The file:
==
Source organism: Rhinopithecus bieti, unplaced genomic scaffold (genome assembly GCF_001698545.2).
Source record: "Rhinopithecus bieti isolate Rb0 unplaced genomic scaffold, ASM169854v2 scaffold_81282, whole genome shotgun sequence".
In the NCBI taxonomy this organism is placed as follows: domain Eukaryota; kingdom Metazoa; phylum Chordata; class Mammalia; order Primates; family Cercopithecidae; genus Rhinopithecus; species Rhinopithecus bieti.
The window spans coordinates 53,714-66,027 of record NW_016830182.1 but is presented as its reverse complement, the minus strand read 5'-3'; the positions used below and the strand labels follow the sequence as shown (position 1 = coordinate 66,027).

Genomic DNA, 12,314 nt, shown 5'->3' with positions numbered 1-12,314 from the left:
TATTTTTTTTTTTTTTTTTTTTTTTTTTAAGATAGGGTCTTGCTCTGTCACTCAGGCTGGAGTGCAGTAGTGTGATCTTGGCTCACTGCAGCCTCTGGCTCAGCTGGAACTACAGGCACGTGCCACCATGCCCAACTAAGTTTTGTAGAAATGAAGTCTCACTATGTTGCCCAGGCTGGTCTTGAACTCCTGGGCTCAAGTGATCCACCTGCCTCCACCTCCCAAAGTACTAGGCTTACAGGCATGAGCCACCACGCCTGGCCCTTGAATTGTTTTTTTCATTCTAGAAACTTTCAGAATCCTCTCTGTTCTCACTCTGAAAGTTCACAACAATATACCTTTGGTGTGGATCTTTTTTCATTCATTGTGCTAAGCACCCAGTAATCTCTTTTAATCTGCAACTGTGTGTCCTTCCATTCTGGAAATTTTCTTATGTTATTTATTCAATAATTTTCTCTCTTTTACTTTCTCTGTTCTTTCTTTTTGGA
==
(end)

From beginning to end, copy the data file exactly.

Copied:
Source organism: Rhinopithecus bieti, unplaced genomic scaffold (genome assembly GCF_001698545.2).
Source record: "Rhinopithecus bieti isolate Rb0 unplaced genomic scaffold, ASM169854v2 scaffold_81282, whole genome shotgun sequence".
In the NCBI taxonomy this organism is placed as follows: domain Eukaryota; kingdom Metazoa; phylum Chordata; class Mammalia; order Primates; family Cercopithecidae; genus Rhinopithecus; species Rhinopithecus bieti.
The window spans coordinates 53,714-66,027 of record NW_016830182.1 but is presented as its reverse complement, the minus strand read 5'-3'; the positions used below and the strand labels follow the sequence as shown (position 1 = coordinate 66,027).

Genomic DNA, 12,314 nt, shown 5'->3' with positions numbered 1-12,314 from the left:
TATTTTTTTTTTTTTTTTTTTTTTTTTTAAGATAGGGTCTTGCTCTGTCACTCAGGCTGGAGTGCAGTAGTGTGATCTTGGCTCACTGCAGCCTCTGGCTCAGCTGGAACTACAGGCACGTGCCACCATGCCCAACTAAGTTTTGTAGAAATGAAGTCTCACTATGTTGCCCAGGCTGGTCTTGAACTCCTGGGCTCAAGTGATCCACCTGCCTCCACCTCCCAAAGTACTAGGCTTACAGGCATGAGCCACCACGCCTGGCCCTTGAATTGTTTTTTTCATTCTAGAAACTTTCAGAATCCTCTCTGTTCTCACTCTGAAAGTTCACAACAATATACCTTTGGTGTGGATCTTTTTTCATTCATTGTGCTAAGCACCCAGTAATCTCTTTTAATCTGCAACTGTGTGTCCTTCCATTCTGGAAATTTTCTTATGTTATTTATTCAATAATTTTCTCTCTTTTACTTTCTCTGTTCTTTCTTTTTGGA